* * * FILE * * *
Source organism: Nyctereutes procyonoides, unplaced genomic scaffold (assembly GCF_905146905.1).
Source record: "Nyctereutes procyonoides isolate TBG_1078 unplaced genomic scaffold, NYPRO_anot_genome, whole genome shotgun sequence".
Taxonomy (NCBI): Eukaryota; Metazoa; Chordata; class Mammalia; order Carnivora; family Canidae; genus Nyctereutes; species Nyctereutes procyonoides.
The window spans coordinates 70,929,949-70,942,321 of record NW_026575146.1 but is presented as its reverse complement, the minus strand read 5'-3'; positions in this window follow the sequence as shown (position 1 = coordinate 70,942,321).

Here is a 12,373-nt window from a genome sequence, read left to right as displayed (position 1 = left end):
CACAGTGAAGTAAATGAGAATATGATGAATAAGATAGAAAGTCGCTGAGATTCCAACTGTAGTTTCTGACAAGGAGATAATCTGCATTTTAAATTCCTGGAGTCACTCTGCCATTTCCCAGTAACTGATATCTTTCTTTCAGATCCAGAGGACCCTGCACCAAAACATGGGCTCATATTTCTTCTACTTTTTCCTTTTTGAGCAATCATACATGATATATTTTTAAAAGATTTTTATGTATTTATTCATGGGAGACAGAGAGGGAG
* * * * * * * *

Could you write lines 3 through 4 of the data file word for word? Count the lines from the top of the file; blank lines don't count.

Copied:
Taxonomy (NCBI): Eukaryota; Metazoa; Chordata; class Mammalia; order Carnivora; family Canidae; genus Nyctereutes; species Nyctereutes procyonoides.
The window spans coordinates 70,929,949-70,942,321 of record NW_026575146.1 but is presented as its reverse complement, the minus strand read 5'-3'; positions in this window follow the sequence as shown (position 1 = coordinate 70,942,321).